Overload 180: C++ Safety, In Context -- Herb Sutter

Overload180-Sutter.pngThe safety of C++ has become a hot topic recently. Herb Sutter discusses the language’s current problems and potential solutions.

Overload 180: C++ Safety, In Context

by Herb Sutter

From the article:

We must make our software infrastructure more secure against the rise in cyberattacks (such as on power grids, hospitals, and banks), and safer against accidental failures with the increased use of software in life-critical systems (such as autonomous vehicles and autonomous weapons).

The past two years in particular have seen extra attention on programming language safety as a way to help build more-secure and -safe software; on the real benefits of memory-safe languages (MSLs); and that C and C++ language safety needs to improve – I agree.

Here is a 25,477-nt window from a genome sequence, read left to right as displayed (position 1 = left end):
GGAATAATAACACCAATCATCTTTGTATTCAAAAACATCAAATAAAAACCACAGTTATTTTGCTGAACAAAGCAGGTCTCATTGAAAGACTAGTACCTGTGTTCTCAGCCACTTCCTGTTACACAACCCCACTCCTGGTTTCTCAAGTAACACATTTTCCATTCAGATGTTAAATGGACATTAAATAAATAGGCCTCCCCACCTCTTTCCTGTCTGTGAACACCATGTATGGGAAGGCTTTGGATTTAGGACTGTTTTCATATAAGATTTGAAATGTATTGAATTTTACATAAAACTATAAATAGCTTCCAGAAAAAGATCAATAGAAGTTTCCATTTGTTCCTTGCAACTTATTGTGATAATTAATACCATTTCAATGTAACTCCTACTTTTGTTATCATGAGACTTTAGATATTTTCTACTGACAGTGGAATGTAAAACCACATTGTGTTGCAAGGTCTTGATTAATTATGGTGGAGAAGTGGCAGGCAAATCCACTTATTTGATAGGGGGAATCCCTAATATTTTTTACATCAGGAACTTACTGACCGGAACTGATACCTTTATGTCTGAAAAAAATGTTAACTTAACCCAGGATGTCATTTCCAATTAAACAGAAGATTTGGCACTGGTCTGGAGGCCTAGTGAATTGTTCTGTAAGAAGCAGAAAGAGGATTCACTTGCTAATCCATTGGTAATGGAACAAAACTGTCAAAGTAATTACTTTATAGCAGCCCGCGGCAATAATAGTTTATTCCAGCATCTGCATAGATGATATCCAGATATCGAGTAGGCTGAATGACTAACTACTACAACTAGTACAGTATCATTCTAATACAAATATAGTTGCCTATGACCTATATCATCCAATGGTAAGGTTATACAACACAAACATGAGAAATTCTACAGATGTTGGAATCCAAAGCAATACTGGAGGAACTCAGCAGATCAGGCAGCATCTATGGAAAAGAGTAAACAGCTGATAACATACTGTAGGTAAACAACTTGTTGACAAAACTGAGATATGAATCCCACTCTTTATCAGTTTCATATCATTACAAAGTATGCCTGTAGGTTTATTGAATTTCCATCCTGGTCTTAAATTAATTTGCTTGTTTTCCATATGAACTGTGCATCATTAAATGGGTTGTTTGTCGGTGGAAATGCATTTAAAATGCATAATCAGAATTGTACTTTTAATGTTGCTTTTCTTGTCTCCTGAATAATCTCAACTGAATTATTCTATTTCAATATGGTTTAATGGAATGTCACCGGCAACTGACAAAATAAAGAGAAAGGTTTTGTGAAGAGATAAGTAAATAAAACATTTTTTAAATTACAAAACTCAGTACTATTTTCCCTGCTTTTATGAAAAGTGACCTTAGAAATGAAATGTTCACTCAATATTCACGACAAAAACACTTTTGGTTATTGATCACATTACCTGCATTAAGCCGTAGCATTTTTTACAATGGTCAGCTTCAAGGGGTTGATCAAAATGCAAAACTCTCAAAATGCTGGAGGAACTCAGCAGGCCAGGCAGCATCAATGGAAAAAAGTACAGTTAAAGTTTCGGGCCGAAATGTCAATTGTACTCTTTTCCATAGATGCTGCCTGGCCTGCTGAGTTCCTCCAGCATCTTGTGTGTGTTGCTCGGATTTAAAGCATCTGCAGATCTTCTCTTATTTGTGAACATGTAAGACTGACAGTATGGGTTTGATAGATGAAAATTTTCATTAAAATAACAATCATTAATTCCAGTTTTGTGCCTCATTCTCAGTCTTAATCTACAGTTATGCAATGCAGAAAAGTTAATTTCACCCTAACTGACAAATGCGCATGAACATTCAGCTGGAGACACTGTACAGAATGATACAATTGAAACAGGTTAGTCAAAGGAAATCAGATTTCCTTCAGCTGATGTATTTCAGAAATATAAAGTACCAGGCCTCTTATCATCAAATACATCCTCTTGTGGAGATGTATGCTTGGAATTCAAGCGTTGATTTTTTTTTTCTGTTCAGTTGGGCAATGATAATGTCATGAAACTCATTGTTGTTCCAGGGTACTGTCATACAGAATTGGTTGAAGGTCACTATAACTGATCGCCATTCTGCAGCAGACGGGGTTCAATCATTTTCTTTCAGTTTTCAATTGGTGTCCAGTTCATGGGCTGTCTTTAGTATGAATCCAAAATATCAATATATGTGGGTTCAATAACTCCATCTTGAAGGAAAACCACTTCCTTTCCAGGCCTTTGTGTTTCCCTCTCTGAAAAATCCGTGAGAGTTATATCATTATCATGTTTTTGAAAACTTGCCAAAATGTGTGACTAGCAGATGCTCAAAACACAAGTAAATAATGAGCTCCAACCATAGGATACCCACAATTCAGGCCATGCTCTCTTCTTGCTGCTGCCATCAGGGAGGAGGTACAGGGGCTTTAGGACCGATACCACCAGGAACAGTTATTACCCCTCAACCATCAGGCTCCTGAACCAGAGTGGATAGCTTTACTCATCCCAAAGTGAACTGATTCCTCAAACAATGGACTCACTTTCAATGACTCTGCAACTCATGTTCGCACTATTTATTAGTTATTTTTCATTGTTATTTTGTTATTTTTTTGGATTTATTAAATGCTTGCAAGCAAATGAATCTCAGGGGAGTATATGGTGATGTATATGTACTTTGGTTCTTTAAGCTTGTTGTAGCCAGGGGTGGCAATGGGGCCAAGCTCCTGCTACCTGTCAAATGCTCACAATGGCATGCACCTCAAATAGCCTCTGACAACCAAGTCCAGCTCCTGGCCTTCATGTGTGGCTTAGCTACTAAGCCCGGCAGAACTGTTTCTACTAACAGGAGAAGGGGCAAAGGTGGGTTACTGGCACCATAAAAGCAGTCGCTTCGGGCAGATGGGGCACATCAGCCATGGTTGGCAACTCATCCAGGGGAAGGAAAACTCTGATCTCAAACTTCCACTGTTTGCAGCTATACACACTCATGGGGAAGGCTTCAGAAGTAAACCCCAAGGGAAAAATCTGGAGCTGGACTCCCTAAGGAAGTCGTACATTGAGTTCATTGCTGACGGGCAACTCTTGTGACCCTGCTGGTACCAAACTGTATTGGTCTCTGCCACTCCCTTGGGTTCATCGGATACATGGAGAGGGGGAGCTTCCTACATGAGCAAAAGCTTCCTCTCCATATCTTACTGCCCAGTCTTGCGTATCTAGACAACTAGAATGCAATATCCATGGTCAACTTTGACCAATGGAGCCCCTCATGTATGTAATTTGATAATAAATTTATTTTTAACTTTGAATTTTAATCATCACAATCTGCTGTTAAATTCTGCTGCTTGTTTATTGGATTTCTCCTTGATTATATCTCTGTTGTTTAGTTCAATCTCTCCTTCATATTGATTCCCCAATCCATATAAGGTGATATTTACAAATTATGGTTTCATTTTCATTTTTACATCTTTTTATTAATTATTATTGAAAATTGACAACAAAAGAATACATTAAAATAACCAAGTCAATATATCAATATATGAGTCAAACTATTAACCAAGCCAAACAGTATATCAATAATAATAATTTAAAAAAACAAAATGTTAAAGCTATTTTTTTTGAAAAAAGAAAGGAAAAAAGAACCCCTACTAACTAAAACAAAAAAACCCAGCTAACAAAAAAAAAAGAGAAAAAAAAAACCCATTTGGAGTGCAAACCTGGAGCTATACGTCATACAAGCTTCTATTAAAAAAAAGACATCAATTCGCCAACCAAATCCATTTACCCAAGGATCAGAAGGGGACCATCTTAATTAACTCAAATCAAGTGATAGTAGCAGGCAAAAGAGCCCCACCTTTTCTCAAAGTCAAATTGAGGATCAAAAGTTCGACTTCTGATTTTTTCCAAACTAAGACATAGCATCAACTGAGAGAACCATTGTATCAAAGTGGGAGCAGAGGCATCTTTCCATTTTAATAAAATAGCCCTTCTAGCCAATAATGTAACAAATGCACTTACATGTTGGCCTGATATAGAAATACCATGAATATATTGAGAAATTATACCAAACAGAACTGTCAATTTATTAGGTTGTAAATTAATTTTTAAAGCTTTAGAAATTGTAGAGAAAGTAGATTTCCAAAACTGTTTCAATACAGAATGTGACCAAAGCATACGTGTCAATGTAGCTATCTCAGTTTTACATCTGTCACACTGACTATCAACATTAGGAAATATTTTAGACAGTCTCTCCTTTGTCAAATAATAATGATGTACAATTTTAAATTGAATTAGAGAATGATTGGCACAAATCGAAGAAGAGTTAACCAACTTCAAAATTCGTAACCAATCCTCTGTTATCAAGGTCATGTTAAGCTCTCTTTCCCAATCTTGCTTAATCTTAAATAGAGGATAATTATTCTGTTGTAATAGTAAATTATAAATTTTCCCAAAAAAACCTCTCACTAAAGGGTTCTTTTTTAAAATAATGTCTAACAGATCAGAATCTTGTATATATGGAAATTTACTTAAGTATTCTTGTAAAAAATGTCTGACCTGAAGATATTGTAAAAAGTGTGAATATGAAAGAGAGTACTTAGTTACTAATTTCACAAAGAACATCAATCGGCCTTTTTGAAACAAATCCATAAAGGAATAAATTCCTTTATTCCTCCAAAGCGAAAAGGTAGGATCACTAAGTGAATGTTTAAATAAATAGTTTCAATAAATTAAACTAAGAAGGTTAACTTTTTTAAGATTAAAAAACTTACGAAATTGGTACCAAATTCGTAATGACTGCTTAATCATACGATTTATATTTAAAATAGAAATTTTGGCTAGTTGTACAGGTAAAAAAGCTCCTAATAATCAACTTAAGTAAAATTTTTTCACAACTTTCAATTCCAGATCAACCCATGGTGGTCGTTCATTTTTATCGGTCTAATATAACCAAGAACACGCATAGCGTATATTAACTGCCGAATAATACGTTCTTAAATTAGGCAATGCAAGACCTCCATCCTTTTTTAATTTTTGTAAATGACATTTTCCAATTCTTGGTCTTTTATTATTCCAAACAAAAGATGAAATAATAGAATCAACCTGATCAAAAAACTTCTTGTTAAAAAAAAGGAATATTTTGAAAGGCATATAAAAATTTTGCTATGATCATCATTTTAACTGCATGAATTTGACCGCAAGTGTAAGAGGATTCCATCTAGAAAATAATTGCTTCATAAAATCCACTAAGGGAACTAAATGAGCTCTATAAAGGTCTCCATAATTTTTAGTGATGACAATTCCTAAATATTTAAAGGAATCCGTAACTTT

But there have been misconceptions, too, including focusing too narrowly on programming language safety as our industry’s primary security and safety problem – it isn’t. Many of the most damaging recent security breaches happened to code written in MSLs (e.g., Log4j [CISA-1]) or had nothing to do with programming languages (e.g., Kubernetes Secrets stored on public GitHub repos [Kadkoda23]).

In that context, I’ll focus on C++ and try to:

  • highlight what needs attention (what C++’s problem is), and how we can get there by building on solutions already underway;
  • address some common misconceptions (what C++’s problem isn’t), including practical considerations of MSLs; and
  • leave a call to action for programmers using all languages.

tl;dr: I don’t want C++ to limit what I can express efficiently. I just want C++ to let me enforce our already-well-known safety rules and best practices by default, and make me opt out explicitly if that’s what I want. Then I can still use fully modern C++… just nicer.

Let’s dig in.

Add a Comment

Comments are closed.

Comments (0)

There are currently no comments on this entry.